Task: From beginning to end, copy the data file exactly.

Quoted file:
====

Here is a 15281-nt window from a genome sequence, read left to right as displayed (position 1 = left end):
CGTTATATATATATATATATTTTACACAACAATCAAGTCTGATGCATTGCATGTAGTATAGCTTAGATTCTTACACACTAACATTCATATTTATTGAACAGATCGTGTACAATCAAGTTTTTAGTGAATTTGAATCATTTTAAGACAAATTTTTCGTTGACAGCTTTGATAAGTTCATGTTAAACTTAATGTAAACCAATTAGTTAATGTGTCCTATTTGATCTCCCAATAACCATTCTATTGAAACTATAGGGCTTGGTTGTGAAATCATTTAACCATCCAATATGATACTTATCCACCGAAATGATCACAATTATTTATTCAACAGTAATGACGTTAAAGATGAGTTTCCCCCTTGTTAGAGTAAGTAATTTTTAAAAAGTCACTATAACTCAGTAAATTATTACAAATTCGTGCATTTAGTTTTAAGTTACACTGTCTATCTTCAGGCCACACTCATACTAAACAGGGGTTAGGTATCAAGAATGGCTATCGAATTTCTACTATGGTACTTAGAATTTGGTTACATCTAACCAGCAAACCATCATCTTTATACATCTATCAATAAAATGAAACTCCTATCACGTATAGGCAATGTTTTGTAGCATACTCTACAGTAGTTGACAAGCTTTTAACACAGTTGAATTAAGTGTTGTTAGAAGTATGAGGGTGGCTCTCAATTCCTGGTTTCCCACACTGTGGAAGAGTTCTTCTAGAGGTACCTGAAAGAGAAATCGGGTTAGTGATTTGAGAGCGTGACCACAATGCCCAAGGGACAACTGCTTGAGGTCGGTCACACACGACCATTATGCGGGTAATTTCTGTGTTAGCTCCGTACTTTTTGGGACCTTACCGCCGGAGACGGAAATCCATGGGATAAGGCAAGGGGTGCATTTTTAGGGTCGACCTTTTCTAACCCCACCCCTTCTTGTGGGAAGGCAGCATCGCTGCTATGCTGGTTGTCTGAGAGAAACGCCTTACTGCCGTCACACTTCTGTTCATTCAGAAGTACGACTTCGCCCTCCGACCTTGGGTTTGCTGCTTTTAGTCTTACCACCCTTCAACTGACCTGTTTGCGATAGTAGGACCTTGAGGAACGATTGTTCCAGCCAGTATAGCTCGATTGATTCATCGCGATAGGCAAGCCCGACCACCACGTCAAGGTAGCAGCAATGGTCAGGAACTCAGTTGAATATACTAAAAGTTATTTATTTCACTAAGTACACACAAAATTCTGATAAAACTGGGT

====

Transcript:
Here is a 15281-nt window from a genome sequence, read left to right as displayed (position 1 = left end):
CGTTATATATATATATATATTTTACACAACAATCAAGTCTGATGCATTGCATGTAGTATAGCTTAGATTCTTACACACTAACATTCATATTTATTGAACAGATCGTGTACAATCAAGTTTTTAGTGAATTTGAATCATTTTAAGACAAATTTTTCGTTGACAGCTTTGATAAGTTCATGTTAAACTTAATGTAAACCAATTAGTTAATGTGTCCTATTTGATCTCCCAATAACCATTCTATTGAAACTATAGGGCTTGGTTGTGAAATCATTTAACCATCCAATATGATACTTATCCACCGAAATGATCACAATTATTTATTCAACAGTAATGACGTTAAAGATGAGTTTCCCCCTTGTTAGAGTAAGTAATTTTTAAAAAGTCACTATAACTCAGTAAATTATTACAAATTCGTGCATTTAGTTTTAAGTTACACTGTCTATCTTCAGGCCACACTCATACTAAACAGGGGTTAGGTATCAAGAATGGCTATCGAATTTCTACTATGGTACTTAGAATTTGGTTACATCTAACCAGCAAACCATCATCTTTATACATCTATCAATAAAATGAAACTCCTATCACGTATAGGCAATGTTTTGTAGCATACTCTACAGTAGTTGACAAGCTTTTAACACAGTTGAATTAAGTGTTGTTAGAAGTATGAGGGTGGCTCTCAATTCCTGGTTTCCCACACTGTGGAAGAGTTCTTCTAGAGGTACCTGAAAGAGAAATCGGGTTAGTGATTTGAGAGCGTGACCACAATGCCCAAGGGACAACTGCTTGAGGTCGGTCACACACGACCATTATGCGGGTAATTTCTGTGTTAGCTCCGTACTTTTTGGGACCTTACCGCCGGAGACGGAAATCCATGGGATAAGGCAAGGGGTGCATTTTTAGGGTCGACCTTTTCTAACCCCACCCCTTCTTGTGGGAAGGCAGCATCGCTGCTATGCTGGTTGTCTGAGAGAAACGCCTTACTGCCGTCACACTTCTGTTCATTCAGAAGTACGACTTCGCCCTCCGACCTTGGGTTTGCTGCTTTTAGTCTTACCACCCTTCAACTGACCTGTTTGCGATAGTAGGACCTTGAGGAACGATTGTTCCAGCCAGTATAGCTCGATTGATTCATCGCGATAGGCAAGCCCGACCACCACGTCAAGGTAGCAGCAATGGTCAGGAACTCAGTTGAATATACTAAAAGTTATTTATTTCACTAAGTACACACAAAATTCTGATAAAACTGGGT